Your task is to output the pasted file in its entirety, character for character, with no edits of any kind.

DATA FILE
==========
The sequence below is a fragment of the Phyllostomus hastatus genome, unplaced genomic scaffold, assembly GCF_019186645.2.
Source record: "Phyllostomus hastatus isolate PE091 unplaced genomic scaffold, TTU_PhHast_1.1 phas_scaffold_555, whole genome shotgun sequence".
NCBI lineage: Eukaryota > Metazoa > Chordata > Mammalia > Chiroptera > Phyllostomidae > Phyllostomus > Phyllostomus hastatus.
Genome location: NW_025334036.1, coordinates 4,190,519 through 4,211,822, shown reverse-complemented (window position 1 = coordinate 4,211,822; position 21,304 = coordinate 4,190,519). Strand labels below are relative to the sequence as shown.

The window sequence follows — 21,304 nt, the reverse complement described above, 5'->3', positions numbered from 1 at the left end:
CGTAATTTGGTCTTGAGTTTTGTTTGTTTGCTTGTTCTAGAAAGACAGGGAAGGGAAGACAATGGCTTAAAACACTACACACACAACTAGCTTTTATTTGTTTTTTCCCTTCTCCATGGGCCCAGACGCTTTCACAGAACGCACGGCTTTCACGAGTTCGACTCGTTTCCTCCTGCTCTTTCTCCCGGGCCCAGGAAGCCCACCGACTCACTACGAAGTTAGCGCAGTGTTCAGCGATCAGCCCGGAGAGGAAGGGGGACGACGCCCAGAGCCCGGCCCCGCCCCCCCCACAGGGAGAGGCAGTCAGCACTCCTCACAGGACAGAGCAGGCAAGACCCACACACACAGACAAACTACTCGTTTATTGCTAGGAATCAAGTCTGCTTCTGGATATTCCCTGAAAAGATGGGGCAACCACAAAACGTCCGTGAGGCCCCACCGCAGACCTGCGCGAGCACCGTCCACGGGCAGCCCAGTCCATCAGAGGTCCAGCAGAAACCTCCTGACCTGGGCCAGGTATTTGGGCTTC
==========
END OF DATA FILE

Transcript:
The sequence below is a fragment of the Phyllostomus hastatus genome, unplaced genomic scaffold, assembly GCF_019186645.2.
Source record: "Phyllostomus hastatus isolate PE091 unplaced genomic scaffold, TTU_PhHast_1.1 phas_scaffold_555, whole genome shotgun sequence".
NCBI lineage: Eukaryota > Metazoa > Chordata > Mammalia > Chiroptera > Phyllostomidae > Phyllostomus > Phyllostomus hastatus.
Genome location: NW_025334036.1, coordinates 4,190,519 through 4,211,822, shown reverse-complemented (window position 1 = coordinate 4,211,822; position 21,304 = coordinate 4,190,519). Strand labels below are relative to the sequence as shown.

The window sequence follows — 21,304 nt, the reverse complement described above, 5'->3', positions numbered from 1 at the left end:
CGTAATTTGGTCTTGAGTTTTGTTTGTTTGCTTGTTCTAGAAAGACAGGGAAGGGAAGACAATGGCTTAAAACACTACACACACAACTAGCTTTTATTTGTTTTTTCCCTTCTCCATGGGCCCAGACGCTTTCACAGAACGCACGGCTTTCACGAGTTCGACTCGTTTCCTCCTGCTCTTTCTCCCGGGCCCAGGAAGCCCACCGACTCACTACGAAGTTAGCGCAGTGTTCAGCGATCAGCCCGGAGAGGAAGGGGGACGACGCCCAGAGCCCGGCCCCGCCCCCCCCACAGGGAGAGGCAGTCAGCACTCCTCACAGGACAGAGCAGGCAAGACCCACACACACAGACAAACTACTCGTTTATTGCTAGGAATCAAGTCTGCTTCTGGATATTCCCTGAAAAGATGGGGCAACCACAAAACGTCCGTGAGGCCCCACCGCAGACCTGCGCGAGCACCGTCCACGGGCAGCCCAGTCCATCAGAGGTCCAGCAGAAACCTCCTGACCTGGGCCAGGTATTTGGGCTTC